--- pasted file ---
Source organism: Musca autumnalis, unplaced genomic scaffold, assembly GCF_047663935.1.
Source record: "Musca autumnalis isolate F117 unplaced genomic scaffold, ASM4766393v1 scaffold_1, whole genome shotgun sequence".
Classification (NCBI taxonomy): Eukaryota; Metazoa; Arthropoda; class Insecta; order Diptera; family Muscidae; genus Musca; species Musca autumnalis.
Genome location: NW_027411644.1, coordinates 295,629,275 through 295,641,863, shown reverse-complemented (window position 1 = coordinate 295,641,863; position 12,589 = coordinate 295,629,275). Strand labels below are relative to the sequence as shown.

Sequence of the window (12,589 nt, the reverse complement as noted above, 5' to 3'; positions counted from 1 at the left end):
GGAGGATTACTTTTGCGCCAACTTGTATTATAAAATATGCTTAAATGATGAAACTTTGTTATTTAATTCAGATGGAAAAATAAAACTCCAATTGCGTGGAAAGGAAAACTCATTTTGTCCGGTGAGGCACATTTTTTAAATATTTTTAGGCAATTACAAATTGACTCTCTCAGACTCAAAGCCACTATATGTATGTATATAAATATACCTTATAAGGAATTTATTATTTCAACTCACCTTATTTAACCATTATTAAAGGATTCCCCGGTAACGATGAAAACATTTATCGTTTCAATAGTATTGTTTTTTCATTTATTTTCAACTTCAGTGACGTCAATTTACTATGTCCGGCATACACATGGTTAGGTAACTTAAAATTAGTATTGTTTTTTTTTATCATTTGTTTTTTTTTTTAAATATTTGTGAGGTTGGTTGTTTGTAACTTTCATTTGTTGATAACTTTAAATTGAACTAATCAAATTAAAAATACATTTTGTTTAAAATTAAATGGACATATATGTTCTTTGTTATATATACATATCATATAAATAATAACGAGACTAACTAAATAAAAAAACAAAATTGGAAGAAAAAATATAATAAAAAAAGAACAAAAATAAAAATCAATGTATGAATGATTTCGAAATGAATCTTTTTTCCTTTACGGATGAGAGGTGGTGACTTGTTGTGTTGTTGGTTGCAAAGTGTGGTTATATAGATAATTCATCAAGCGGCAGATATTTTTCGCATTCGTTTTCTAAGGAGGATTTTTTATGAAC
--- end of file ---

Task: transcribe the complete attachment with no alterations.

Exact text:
Source organism: Musca autumnalis, unplaced genomic scaffold, assembly GCF_047663935.1.
Source record: "Musca autumnalis isolate F117 unplaced genomic scaffold, ASM4766393v1 scaffold_1, whole genome shotgun sequence".
Classification (NCBI taxonomy): Eukaryota; Metazoa; Arthropoda; class Insecta; order Diptera; family Muscidae; genus Musca; species Musca autumnalis.
Genome location: NW_027411644.1, coordinates 295,629,275 through 295,641,863, shown reverse-complemented (window position 1 = coordinate 295,641,863; position 12,589 = coordinate 295,629,275). Strand labels below are relative to the sequence as shown.

Sequence of the window (12,589 nt, the reverse complement as noted above, 5' to 3'; positions counted from 1 at the left end):
GGAGGATTACTTTTGCGCCAACTTGTATTATAAAATATGCTTAAATGATGAAACTTTGTTATTTAATTCAGATGGAAAAATAAAACTCCAATTGCGTGGAAAGGAAAACTCATTTTGTCCGGTGAGGCACATTTTTTAAATATTTTTAGGCAATTACAAATTGACTCTCTCAGACTCAAAGCCACTATATGTATGTATATAAATATACCTTATAAGGAATTTATTATTTCAACTCACCTTATTTAACCATTATTAAAGGATTCCCCGGTAACGATGAAAACATTTATCGTTTCAATAGTATTGTTTTTTCATTTATTTTCAACTTCAGTGACGTCAATTTACTATGTCCGGCATACACATGGTTAGGTAACTTAAAATTAGTATTGTTTTTTTTTATCATTTGTTTTTTTTTTTAAATATTTGTGAGGTTGGTTGTTTGTAACTTTCATTTGTTGATAACTTTAAATTGAACTAATCAAATTAAAAATACATTTTGTTTAAAATTAAATGGACATATATGTTCTTTGTTATATATACATATCATATAAATAATAACGAGACTAACTAAATAAAAAAACAAAATTGGAAGAAAAAATATAATAAAAAAAGAACAAAAATAAAAATCAATGTATGAATGATTTCGAAATGAATCTTTTTTCCTTTACGGATGAGAGGTGGTGACTTGTTGTGTTGTTGGTTGCAAAGTGTGGTTATATAGATAATTCATCAAGCGGCAGATATTTTTCGCATTCGTTTTCTAAGGAGGATTTTTTATGAAC